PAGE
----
A new survey from comms giant Weber Shandwick profiling how U.S. adults access, use and feel about health-related information finds that most American social media users who regularly seek health information are concerned about incorrect or misleading medical information on social media—and few have found health information on social media to be accurate.
The Weber survey, The Great American Search for Healthcare Information, in partnership with KRC Research, focused on Healthcare Information Seekers—those Americans who look for health-related information at least once per year, excluding doctor appointments. This large-scale study of Americans was designed to help communicators and marketers in the health sector guide their strategic and tactical content decisions.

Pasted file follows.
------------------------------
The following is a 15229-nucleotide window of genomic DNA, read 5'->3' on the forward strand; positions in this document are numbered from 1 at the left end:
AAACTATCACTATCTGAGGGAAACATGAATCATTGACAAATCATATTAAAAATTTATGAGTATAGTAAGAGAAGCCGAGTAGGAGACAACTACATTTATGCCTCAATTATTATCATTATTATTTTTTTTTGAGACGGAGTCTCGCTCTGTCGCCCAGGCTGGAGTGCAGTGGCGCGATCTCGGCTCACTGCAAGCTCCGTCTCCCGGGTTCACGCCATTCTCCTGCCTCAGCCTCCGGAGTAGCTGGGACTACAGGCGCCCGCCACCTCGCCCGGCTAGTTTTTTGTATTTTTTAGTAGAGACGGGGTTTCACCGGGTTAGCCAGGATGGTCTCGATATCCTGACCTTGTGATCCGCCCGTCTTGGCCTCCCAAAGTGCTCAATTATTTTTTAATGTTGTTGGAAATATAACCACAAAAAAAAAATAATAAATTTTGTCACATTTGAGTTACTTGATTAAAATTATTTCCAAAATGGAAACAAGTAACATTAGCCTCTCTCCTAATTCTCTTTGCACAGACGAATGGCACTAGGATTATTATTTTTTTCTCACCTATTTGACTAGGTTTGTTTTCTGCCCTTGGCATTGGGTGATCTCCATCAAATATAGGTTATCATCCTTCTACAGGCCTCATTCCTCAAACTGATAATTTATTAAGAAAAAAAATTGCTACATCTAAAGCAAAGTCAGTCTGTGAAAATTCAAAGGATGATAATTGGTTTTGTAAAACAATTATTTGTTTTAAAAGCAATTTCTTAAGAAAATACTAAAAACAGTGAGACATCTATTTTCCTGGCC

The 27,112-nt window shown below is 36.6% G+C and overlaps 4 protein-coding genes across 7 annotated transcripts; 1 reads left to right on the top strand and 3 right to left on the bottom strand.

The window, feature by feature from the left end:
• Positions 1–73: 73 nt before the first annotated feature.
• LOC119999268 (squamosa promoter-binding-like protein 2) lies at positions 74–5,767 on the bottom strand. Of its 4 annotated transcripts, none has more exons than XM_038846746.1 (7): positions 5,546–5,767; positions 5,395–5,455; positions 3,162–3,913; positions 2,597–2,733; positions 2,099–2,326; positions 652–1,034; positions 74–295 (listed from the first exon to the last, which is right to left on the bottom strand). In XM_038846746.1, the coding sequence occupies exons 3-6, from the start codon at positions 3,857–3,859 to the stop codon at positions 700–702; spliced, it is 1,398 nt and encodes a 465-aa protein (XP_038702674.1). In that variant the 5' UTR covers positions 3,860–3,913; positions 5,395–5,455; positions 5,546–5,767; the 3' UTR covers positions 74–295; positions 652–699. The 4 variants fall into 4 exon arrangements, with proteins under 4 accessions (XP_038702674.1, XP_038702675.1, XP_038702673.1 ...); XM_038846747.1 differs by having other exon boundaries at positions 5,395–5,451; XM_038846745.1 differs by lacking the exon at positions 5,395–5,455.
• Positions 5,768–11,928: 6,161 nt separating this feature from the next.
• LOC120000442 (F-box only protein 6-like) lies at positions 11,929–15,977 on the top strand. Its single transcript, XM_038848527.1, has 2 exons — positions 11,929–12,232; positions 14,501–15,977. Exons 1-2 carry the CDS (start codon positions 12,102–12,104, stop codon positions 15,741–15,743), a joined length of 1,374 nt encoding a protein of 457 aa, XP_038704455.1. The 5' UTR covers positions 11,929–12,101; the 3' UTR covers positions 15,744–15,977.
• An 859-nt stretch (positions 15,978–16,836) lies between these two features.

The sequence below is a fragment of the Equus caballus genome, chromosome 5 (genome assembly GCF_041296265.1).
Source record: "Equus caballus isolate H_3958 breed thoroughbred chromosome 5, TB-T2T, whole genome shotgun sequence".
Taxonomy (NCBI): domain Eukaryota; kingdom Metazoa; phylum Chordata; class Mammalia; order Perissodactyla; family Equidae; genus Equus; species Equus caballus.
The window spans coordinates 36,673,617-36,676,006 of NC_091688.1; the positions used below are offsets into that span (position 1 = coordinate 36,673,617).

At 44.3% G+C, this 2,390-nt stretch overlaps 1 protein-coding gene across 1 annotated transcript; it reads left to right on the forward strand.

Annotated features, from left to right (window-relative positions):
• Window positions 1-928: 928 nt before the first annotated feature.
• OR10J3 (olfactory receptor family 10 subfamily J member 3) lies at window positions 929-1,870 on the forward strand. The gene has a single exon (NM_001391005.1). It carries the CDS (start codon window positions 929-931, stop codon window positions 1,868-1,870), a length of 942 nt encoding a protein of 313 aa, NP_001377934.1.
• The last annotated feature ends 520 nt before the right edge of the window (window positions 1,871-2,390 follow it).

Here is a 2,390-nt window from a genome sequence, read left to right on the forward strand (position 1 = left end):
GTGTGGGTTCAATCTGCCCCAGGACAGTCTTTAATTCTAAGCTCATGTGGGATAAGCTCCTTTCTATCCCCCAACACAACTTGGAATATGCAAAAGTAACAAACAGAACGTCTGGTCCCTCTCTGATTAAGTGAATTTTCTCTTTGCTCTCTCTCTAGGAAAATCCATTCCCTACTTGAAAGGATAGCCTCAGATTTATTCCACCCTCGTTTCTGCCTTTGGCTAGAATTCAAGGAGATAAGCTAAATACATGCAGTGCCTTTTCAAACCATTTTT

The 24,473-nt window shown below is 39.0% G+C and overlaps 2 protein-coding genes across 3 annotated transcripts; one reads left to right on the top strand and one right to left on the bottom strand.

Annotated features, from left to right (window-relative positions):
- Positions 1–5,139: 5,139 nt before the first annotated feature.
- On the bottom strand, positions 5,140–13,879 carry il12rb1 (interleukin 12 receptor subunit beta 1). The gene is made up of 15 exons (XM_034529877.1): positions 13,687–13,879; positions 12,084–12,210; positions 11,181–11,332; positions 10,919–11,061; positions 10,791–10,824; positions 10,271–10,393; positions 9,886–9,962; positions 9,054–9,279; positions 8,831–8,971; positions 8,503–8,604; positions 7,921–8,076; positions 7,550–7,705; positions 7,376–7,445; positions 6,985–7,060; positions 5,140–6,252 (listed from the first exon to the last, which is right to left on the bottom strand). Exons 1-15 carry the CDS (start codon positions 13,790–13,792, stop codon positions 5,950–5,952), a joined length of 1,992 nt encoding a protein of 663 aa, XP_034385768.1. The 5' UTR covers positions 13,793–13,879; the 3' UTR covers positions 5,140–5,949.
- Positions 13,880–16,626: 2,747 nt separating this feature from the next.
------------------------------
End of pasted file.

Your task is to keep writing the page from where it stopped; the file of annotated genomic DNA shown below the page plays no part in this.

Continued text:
“In a time of information-overload and cynicism inflamed by ‘fake news,’ communicators and marketers face new and unique challenges around how to effectively engage with their customers,” said Laura Schoen, president of Weber’s Global Healthcare Practice, in a news release. “But as the demand for online information grows, and as the landscape continues to be increasingly muddied by inaccurate—and at times dangerous—information, the healthcare and pharmaceutical sectors have a greater responsibility than ever before to find ways to create and deliver engaging, relevant and factual information.”
Americans have healthy doses of skepticism about health information on social media